* Palm oil prices seen in 2,400-2,600 rgt range but could hit 2,800
* Global palm oil output seen rising 2.5 mln T, down on earlier estimate
By Anuradha Raghu
KUALA LUMPUR, Nov 14 (Reuters) - Palm oil prices <0#FCPO:> could climb as high as 2,800 ringgit ($872) per tonne in the next six months, leading industry analyst Dorab Mistry said on Thursday, but gains will hinge on output in top producer Indonesia and the success of its biodiesel mandate.
Mistry’s forecast, given at a vegetable oil meeting in China, reverses his earlier prediction that prices would be stuck in a 2,200-2,400 ringgit range and could even fall to 2,000 ringgit in early January if competing oilseeds flood the market and crude oil prices fall.
Palm oil futures will probably trade in a range of 2,400 ringgit to 2,600 ringgit per tonne, said Mistry, who heads the vegetable oil trading arm at Indian conglomerate Godrej Industries.
But he added: “There’s a possibility that with good demand of palm-biodiesel in Indonesia, and not very good crude palm oil production in January and February, we may see prices climb higher to 2,800 ringgit.”
However, he cautioned that such a rise could dent demand and lead to declines in the second half of 2014.
“A good trade would be to buy Jan-Feb-March 2014 and to sell either July-Aug-Sept or Oct-Nov-Dec 2014,” he added.
Seasonal smaller yields of palm oil in Malaysia and Indonesia, which together account for almost all of the world’s supply of the tropical oil, have supported the market, and benchmark prices have risen around 7 percent so far this year.
Traders and analysts say output will probably fall further as monsoon rains become heavier into the end of the year.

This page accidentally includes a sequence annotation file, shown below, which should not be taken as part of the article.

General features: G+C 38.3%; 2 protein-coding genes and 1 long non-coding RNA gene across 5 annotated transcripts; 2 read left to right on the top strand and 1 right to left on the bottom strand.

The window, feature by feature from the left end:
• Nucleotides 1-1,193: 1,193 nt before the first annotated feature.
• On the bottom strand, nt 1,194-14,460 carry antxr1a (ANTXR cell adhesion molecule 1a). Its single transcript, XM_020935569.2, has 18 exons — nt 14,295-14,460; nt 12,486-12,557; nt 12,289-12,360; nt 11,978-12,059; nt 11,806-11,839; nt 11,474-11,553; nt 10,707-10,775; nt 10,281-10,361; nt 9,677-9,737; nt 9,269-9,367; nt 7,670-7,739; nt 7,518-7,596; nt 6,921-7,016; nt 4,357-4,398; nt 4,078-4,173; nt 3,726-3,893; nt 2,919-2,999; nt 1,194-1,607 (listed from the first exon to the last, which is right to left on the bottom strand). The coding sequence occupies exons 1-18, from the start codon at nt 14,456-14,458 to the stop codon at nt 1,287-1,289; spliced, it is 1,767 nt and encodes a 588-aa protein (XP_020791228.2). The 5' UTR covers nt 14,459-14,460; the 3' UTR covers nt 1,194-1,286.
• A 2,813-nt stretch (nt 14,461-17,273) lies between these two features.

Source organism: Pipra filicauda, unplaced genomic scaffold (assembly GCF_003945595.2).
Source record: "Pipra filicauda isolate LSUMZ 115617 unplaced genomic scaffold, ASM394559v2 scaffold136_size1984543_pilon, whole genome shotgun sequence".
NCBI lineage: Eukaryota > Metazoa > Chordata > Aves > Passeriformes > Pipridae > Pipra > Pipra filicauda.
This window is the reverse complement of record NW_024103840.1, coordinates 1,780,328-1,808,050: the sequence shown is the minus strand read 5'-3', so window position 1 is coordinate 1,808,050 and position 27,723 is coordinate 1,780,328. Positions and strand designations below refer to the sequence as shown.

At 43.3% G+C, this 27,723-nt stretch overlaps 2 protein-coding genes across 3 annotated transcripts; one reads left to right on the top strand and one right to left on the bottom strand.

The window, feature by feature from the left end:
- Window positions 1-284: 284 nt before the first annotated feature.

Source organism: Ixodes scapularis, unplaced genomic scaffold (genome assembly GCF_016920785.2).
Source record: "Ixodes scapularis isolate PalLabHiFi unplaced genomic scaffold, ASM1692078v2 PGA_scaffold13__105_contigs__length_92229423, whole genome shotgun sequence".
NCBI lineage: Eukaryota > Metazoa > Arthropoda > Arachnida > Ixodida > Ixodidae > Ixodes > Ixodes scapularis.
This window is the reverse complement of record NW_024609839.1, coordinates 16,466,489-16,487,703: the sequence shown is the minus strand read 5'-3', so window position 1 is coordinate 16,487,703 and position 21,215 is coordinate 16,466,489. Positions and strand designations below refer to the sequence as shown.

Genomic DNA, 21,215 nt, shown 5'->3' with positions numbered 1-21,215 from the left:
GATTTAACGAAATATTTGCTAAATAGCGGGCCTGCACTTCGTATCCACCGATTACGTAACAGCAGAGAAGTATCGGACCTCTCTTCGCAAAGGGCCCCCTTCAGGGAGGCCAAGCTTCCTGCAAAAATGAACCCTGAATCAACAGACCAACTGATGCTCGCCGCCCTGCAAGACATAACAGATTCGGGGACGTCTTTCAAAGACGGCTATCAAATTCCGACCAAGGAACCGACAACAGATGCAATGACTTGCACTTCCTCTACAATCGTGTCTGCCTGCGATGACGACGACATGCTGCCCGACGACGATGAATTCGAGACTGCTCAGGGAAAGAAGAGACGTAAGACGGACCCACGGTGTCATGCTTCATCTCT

In September, Indonesian industry officials scaled back their 2013 palm oil output target, saying wet weather would disturb pollination of the fruit. The world’s top producer now expects its output to rise to between 26.7-27 million tonnes this year compared to the 28 million previously forecast.
Mistry forecast global palm oil supply would rise by 2.5 million tonnes in the vegetable oil year starting from Oct. 2013, lower than his previous estimate of 3.5 million.
Mistry said palm oil prices would be influenced by biodiesel developments in Indonesia, where the government recently set a requirement for a 10 percent palm oil blend, up from 7.5 percent.
“It will not surprise me if Indonesia makes a huge effort and raises its consumption of palm biodiesel in 2014 to at least 2 million or even 2.5 million tonnes,” Mistry said.
Malaysia, the world’s No.2 producer, could introduce its own higher blending requirements of 7 percent as soon as December, industry officials have told Reuters, as it looks to whittle down palm oil stocks and cushion prices in the face of growing competition from other edible oils.
Crude palm oil is increasingly used as a “green” additive to fossil fuels as it can cut costs and reduce environmentally damaging emissions.
“Domestic mandates for palm biodiesel in Indonesia and Malaysia will work — so long as palm oil prices remain competitive with Brent crude prices,” said Mistry.
But he warned that higher palm prices may mean governments in both Southeast Asian countries having to fork out bigger subsidies to protect local people.
$1 = 3.21 Malaysian ringgit Editing by Alan Raybould